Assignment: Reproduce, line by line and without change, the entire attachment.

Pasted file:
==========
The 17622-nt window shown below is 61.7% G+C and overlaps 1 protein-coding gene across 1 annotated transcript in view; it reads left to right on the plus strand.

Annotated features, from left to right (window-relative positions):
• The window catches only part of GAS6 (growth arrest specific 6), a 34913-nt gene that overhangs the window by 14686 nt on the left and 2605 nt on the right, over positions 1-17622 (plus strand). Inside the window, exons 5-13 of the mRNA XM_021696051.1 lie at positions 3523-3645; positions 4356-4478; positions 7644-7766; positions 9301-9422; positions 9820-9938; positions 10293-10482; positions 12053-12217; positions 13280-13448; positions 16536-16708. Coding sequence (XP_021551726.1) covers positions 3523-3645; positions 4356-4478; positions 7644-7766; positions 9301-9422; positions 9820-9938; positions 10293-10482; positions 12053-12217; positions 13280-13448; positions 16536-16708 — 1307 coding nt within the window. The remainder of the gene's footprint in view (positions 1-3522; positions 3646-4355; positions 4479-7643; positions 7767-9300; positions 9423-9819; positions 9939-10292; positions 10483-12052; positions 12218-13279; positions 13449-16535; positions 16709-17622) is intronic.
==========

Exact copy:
The 17622-nt window shown below is 61.7% G+C and overlaps 1 protein-coding gene across 1 annotated transcript in view; it reads left to right on the plus strand.

Annotated features, from left to right (window-relative positions):
• The window catches only part of GAS6 (growth arrest specific 6), a 34913-nt gene that overhangs the window by 14686 nt on the left and 2605 nt on the right, over positions 1-17622 (plus strand). Inside the window, exons 5-13 of the mRNA XM_021696051.1 lie at positions 3523-3645; positions 4356-4478; positions 7644-7766; positions 9301-9422; positions 9820-9938; positions 10293-10482; positions 12053-12217; positions 13280-13448; positions 16536-16708. Coding sequence (XP_021551726.1) covers positions 3523-3645; positions 4356-4478; positions 7644-7766; positions 9301-9422; positions 9820-9938; positions 10293-10482; positions 12053-12217; positions 13280-13448; positions 16536-16708 — 1307 coding nt within the window. The remainder of the gene's footprint in view (positions 1-3522; positions 3646-4355; positions 4479-7643; positions 7767-9300; positions 9423-9819; positions 9939-10292; positions 10483-12052; positions 12218-13279; positions 13449-16535; positions 16709-17622) is intronic.